There are talks in our country of austerity. There has been a call for fiscal responsibility for our government and that call seems legitimate in the face of rising debt. Tthere is a missing piece in the discussion of austerity, especially when the programs being cut mostly affect lower and middle-class citizens. The missing piece of the discussion is the rampant corruption and criminality spread throughout Wall Street. Before we talk about raising interest rates on student loans or cutting Medicare and Medicaid we need to talk about the billions of dollars lost on Wall Street through bid-rigging and the mortgage bubble.
In 2011, the bid-rigging scandal, one that is only now being brought to light, helped bankrupt Jefferson County, Alabama. It was later found that in this particular case bribing occurred between officials responsible for issuing the bonds and the brokers and banks involved in the bidding process. The result saddle the county with over 3 billion dollars worth of sewer debt. This was only one tiny part of the entire system that developed to skim money from the United States financial system.
Matt Taibbi, in his June 21, 2012 article, “The Scam Wall Street Learned from the Mafia,” he goes into extensive detail of the breadth of corruption in our banking institutions. Among the banks named in the ensuing slew of criminal activities were GE, J.P. Morgan Chase, Bank of America, UBS, Lehman Brothers, Bear Stearns, Wachovia and among others. Some of those names should sound familiar because they are banks that accepted TARP money when the subprime mortgage bubble burst in 2008. Other banks on the list purchased other banks during the disruption that followed the burst and then became larger. Some of these banks are in the news again this past week.
J.P. Morgan Chase and UBS have both been called into question in the LIBOR rigging scandal. If this new scandal serves to prove anything it is that the problem with the banking system is not entirely a United States’ problem. As many publications have pointed out, the proble, first discovered at Barclays, has brought investigations from around the world. The discovery of these cases of corruption and law-breaking should lead to industry-wide reform and punitive action, but it hasn’t. Many of those who were in charge of those banks during the known years of corruption now hold offices meant to investigate those crimes.
The most prominent example would be Henry Paulson. Paulson gave up a CEO position at Goldman Sachs to become Secretary of the Treasury in 2006, two years before the bubble he helped lobby for collapsed. In 2004, Paulson along with other major investment bankers lobbied Congress to cut restrictions on leverage limits. They got what they came for and by 2008, the same year Time magazine named Paulson a runner-up for Person of the Year, the massive bubbled popped. The question we need to ask is how did one of the people responsible for building critical leverage levels not see their collapse coming? Or if he did see it coming why was there only light reformation after the collapse?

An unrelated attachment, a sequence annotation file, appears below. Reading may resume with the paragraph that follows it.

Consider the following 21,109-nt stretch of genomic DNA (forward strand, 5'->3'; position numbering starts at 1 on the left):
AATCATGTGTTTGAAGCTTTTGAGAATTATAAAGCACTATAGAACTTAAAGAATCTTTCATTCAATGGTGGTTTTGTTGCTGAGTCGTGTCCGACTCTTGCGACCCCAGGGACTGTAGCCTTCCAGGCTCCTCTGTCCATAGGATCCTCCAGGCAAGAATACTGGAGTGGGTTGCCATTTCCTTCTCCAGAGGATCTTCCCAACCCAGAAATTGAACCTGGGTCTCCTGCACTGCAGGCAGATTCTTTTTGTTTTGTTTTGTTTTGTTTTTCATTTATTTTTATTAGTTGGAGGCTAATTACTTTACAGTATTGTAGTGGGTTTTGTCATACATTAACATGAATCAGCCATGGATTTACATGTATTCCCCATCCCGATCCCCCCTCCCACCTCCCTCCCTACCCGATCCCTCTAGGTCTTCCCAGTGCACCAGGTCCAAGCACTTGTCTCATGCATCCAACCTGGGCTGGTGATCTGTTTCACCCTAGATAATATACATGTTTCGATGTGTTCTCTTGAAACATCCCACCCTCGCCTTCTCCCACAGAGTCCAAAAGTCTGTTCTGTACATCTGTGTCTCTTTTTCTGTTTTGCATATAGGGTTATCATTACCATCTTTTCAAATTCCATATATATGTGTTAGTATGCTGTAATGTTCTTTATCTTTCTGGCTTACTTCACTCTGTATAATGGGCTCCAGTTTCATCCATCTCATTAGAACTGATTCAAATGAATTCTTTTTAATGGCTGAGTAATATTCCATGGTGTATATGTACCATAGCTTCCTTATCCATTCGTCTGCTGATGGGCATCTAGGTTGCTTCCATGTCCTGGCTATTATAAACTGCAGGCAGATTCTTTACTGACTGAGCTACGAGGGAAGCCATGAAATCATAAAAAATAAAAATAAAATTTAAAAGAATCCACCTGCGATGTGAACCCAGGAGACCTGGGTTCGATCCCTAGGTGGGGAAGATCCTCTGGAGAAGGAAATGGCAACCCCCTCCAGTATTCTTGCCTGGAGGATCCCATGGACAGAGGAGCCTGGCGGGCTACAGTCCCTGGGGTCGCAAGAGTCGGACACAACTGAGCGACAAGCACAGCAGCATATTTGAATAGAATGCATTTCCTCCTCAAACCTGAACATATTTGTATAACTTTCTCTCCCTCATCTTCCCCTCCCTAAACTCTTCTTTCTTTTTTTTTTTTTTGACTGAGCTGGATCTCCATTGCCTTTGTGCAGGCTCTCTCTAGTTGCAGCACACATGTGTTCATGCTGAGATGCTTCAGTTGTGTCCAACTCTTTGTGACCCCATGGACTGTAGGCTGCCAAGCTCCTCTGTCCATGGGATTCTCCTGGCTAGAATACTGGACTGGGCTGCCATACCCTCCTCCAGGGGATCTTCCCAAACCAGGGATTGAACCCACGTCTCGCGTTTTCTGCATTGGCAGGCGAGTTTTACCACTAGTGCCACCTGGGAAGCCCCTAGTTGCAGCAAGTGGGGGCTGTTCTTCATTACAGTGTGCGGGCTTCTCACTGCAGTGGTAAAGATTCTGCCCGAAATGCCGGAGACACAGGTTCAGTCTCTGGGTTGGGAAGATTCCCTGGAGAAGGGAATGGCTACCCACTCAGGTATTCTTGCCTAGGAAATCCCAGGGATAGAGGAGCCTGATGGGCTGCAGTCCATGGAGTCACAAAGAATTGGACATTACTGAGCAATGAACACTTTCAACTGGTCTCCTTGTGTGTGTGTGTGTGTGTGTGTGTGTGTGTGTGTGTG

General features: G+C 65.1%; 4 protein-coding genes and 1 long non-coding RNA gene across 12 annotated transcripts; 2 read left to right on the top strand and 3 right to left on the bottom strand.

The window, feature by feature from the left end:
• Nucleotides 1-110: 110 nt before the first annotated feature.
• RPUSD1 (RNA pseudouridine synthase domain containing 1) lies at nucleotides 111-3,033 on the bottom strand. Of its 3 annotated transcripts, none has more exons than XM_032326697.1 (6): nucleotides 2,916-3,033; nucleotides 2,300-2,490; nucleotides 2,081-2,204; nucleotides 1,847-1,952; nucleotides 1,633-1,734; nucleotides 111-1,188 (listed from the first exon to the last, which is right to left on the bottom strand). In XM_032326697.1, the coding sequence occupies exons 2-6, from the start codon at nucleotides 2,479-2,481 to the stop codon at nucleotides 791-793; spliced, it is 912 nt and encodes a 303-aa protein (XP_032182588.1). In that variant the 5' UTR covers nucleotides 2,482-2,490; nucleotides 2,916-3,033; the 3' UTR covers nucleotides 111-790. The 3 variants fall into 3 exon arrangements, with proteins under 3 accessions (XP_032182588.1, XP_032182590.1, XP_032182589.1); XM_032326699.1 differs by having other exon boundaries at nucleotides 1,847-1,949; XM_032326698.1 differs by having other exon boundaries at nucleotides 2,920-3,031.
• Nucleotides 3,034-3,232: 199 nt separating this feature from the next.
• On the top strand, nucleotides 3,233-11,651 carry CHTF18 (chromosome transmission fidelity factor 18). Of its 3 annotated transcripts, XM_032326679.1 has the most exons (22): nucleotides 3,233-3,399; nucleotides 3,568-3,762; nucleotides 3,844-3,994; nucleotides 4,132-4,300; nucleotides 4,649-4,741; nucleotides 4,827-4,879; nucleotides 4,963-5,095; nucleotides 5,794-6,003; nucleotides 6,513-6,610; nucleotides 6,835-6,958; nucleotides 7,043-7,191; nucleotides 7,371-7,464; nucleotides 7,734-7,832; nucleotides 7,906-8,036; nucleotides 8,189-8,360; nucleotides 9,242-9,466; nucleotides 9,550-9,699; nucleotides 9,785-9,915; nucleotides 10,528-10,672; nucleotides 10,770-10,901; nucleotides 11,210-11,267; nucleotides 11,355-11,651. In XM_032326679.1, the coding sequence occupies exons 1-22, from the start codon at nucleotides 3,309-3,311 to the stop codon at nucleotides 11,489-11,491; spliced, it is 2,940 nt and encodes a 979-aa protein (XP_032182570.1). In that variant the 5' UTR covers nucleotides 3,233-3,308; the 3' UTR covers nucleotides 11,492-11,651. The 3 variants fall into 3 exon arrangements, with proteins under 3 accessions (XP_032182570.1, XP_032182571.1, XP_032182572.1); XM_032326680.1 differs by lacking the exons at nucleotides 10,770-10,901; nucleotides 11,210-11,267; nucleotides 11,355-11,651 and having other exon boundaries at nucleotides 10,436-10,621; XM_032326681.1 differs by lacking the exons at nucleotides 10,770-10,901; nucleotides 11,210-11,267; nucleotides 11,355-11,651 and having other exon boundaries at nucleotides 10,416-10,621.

The example of Jefferson County coupled with the millions of people who have felt the hit from the mortgage collapse and economic recession should be enough to mobilize the people of this country into an uproar. Other than the much lampooned Occupy Movement, there hasn’t been much headway among those most affected by the tightening economy. A tightening of our belts forced on us by the decisions made by these banks to trade long-term gains for much riskier short-term ones. They traded normal people’s lives for profit margins. For Republicans demanding fiscal restraint, it begins with the banks. In all these cases, we were left holding the check for billions of dollars that banks took from the system. For Democrats pushing for change and reform, there is no better place to start than the banks. For those in the center, well it is a massive case of corruption and theft and that speaks for itself.
The Taibbi article detailed the case of United States of America v. Carollo, Goldberg and Grimm. This case revealed that banks skimmed so much money from the system that no expert can figure the total sum. Why are we targeting social programs when we should target an obviously broke banking system? Would it save us more to reform Medicare, Medicaid, or Social Security (because no one will talk about trimming the defense budget) or to punish and receive restitution from the people who have stolen from us for the past decade. Better yet, we can attempt to make them all work better.
That would be the ideal goal. That doesn’t seem possible in the current state of country, but I for one refuse to accept austerity from a government that can’t or refuses to hold these banks fully accountable for their actions. Before we tighten our belts or the belts of our children we need to break these banks of their damaging and fraudulent behavior.